We got to see Switzerland through Stephan’s eyes as his home rather than a destination. He said when he was born, his family was living in France (or was it Germany?) but when it came time to give birth, his parents made sure Stephan was born across the river in Switzerland so he would have Swiss citizenship like his parents. Stephan thinks nothing of traveling between France, Germany and Switzerland but it was a huge treat for me.
We parked our car in France and crossed the Rhine River via a footbridge to Germany for a Chinese food feast with Stephan and his parents. The food was prepared with a light hand and just delicious. Stephan waived off the doggy bags and told us people don’t carry away left over food like we do in America.
Stephan’s very proud of his heritage and he should be. Switzerland’s legacy of independence has been hard-won and is protected with vigilance. For example, fortified caves strengthened during WWII still line the mountains and until the very recent past, every home and building was required to have a bomb shelter.
Driving in Switzerland
Stephan drove us swiftly through crowded city streets, breath-taking mountain passes, and flawless freeways punctuating the ride with lots of “asshole!” and “shitty drivers!” He pointed out special spots with colorful remarks and skipped most of the touristy stuff that was beginning to jade us. Of course, every time something didn’t go our way during the rest of our trip, we’d look at each other and say, “assholes!”
Basel street scenes
This quirky water feature included several steam-punk-like water fountains that were interesting to look at, yet strange. I think I lacked context to understand what was going on – yet, I watched fascinated.
Basel is the best!
It was hard saying good-bye to Stephan and his family. They were caring hosts with a twinkle in their eyes that said happy times were close by.
I looked for information on Basel and tourism and found almost nothing on the internet or in tour books. But Basel is lively, happy, livable, and worth time to visit. I found it in many ways to be more approachable and more interesting than Lucerne and definitely a better destination than Zurich. So let’s keep this between us so it doesn’t get over-run with tourists: Basel is a worthy destination in Switzerland.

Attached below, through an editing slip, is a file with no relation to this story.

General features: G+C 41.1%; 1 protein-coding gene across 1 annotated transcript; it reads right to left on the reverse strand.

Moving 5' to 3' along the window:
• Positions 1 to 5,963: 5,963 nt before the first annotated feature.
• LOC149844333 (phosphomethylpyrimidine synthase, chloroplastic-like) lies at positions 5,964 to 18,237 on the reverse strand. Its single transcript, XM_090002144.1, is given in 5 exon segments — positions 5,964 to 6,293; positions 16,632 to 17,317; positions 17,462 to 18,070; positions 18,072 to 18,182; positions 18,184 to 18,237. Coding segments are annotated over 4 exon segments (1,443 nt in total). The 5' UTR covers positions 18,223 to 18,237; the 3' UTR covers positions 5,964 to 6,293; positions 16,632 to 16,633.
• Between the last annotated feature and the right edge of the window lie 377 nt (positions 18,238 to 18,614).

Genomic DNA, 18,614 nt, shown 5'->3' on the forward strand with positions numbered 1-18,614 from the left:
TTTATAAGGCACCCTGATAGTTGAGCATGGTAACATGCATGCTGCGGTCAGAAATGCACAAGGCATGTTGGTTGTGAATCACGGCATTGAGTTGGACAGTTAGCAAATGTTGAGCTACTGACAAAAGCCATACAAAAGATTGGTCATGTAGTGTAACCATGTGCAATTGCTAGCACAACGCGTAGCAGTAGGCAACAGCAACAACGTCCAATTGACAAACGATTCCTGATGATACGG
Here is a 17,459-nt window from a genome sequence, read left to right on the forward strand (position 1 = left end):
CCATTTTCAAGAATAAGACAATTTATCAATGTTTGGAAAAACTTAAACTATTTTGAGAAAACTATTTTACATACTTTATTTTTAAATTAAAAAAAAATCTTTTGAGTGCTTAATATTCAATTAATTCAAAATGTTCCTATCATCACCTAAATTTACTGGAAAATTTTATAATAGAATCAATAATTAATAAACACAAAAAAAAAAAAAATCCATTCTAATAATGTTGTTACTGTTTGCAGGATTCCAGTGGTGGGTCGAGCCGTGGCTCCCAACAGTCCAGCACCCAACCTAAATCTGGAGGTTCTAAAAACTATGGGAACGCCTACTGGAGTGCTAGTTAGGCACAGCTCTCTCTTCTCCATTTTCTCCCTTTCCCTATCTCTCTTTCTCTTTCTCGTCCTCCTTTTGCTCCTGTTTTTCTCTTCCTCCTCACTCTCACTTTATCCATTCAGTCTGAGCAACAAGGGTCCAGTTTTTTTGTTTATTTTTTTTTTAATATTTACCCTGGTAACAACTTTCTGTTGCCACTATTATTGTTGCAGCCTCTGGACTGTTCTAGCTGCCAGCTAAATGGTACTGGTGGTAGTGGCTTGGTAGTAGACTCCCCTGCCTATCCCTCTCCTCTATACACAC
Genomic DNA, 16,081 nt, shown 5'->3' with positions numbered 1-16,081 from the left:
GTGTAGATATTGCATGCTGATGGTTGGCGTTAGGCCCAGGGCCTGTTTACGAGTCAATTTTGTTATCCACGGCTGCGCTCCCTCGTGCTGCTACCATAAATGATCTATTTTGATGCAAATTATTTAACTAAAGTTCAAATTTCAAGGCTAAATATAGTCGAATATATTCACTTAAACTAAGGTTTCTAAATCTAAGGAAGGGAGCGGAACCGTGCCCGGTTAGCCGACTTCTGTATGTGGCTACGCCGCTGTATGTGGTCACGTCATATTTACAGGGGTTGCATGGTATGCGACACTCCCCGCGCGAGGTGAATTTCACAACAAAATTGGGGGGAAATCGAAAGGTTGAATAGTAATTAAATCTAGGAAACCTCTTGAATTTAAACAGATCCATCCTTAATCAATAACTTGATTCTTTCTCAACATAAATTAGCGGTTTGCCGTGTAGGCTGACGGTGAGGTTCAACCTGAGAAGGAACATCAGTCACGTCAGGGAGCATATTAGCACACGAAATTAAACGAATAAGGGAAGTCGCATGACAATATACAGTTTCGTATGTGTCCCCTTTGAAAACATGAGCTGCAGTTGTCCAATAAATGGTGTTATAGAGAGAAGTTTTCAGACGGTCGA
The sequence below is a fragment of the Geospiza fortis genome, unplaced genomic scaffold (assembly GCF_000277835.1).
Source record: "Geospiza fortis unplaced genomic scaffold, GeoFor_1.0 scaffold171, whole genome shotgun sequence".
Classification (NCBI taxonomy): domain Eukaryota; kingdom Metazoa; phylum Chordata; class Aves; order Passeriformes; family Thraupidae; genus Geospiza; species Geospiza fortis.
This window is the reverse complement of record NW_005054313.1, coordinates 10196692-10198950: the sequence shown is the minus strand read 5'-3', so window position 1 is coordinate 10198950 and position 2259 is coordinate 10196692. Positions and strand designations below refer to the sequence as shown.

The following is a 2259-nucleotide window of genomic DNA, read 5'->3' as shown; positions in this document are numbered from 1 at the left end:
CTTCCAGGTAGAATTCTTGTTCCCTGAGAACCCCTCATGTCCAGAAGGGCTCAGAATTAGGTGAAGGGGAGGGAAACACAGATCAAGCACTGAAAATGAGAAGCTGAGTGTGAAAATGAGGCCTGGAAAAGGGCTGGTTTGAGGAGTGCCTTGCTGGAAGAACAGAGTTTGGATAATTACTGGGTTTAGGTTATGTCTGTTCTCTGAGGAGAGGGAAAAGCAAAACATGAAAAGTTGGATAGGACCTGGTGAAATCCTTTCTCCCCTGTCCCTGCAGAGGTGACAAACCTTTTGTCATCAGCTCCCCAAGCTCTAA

A visit to the Girl Scout’s Our Chalet was a must for our journey because Maureen, Tracy, Rachel and I got to know each other more than 25 years ago through an on-line chat site on Prodigy for Girl Scout leaders. We were all leaders of Girl Scout troops looking for ideas that worked for other leaders throughout the country. While finding ideas, we also found each other.
We were once a group of more than 100 men and women who chatted day and night – you’ll never believe what one person can do with a bandanna or a can of pie filling and a box of cake mix. Our troops got the great benefit of Girl Scout ideas from people we never would have met locally — this was before the growth of the internet — but we made friends for life. We are now a group of about 12 and we still talk daily, throughout the day. But for this very special trip, there are four of us: Maureen from New Orleans, Tracy from Richmond, VA, Rachel from Columbia, MD and Barbara from near St. Petersburg, FL.
So, of course, we had to visit Our Chalet, WAGGGS world center in the Bernese Oberland. I expected a big camp site in a chalet high in the Swiss alps with caper charts, places to cook, paths to climb, and lots of camp fire circles. That’s exactly what we discovered. I was surprised to find the site a bit smaller than expected and quite shabby due to the constant use of troops from all over the world. But it’s a camp site, not a resort.
In spite of cold and spotty rain (which marked so many of our camp outs as leaders), I was so excited to finally visit Our Chalet. There was a big troop of girl guides and boy scouts staying there from England and like every camp out I’ve ever been on, we became quite friendly very quickly. We received an orientation video and tour with this troop from the interns.
Interns are selected from all over the world to spend six months at Our Chalet in one of four areas: kitchen, program, guest services, or marketing and communications. During our stay, I had a chance to speak with a charming intern from Oregon who was taking a brief break after her freshman studies in biology to live at Our Chalet. She introduced me to a guide from Zimbabwe who was practicing her English and to a husband-wife team from England.
On the day that we visited, the husband had been hiking when he discovered a suitcase alongside the road. When it was still there on his return trip, he picked it up and brought it to Our Chalet. He said sooner or later someone would claim it. You could tell the husband-wife team knew exactly how to interact with guests: be quick, be friendly, get out.
Our photos tell a better story of Our Chalet.
Our Chalet, Adelboden, Switzerland
A visiting troop of girl and boy scouts from England hiked up to Our Chalet singing and skipping. We arrived by car at the chalet huffing and puffing.